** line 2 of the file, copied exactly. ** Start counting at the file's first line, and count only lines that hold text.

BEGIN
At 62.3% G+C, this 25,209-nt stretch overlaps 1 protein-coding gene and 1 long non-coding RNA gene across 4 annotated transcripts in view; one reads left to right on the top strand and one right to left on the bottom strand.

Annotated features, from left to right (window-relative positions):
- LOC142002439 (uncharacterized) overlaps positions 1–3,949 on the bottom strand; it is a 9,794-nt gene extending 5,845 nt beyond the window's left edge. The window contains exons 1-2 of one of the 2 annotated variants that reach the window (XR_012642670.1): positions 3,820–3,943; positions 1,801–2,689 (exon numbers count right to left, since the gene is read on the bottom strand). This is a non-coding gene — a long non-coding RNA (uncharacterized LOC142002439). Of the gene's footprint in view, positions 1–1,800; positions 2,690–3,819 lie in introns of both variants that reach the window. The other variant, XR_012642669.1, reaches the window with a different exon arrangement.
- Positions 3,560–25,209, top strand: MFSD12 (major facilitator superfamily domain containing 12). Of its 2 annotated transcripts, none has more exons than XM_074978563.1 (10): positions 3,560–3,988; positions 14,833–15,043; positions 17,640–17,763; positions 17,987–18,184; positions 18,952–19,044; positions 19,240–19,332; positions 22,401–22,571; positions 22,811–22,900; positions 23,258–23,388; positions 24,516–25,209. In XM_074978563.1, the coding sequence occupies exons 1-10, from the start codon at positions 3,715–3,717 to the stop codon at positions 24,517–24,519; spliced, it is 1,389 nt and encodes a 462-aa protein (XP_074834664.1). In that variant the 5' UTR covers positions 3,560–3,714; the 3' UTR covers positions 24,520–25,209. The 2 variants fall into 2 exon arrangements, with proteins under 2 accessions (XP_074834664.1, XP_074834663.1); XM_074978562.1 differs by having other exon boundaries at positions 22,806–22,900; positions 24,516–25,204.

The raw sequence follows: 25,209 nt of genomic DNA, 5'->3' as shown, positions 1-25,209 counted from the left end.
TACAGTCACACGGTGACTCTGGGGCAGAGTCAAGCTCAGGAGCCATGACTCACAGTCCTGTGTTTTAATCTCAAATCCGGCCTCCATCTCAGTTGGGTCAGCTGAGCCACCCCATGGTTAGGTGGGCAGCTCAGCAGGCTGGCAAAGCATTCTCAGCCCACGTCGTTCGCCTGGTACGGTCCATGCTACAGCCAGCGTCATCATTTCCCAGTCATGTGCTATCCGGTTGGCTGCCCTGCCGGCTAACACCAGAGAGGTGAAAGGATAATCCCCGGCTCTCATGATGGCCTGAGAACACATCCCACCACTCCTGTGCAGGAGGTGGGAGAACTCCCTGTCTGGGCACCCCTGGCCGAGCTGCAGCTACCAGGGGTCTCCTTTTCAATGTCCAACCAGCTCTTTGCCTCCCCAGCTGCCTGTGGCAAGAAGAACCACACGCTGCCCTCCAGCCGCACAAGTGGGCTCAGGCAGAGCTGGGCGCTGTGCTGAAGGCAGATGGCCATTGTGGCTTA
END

Annotated features, from left to right (window-relative positions):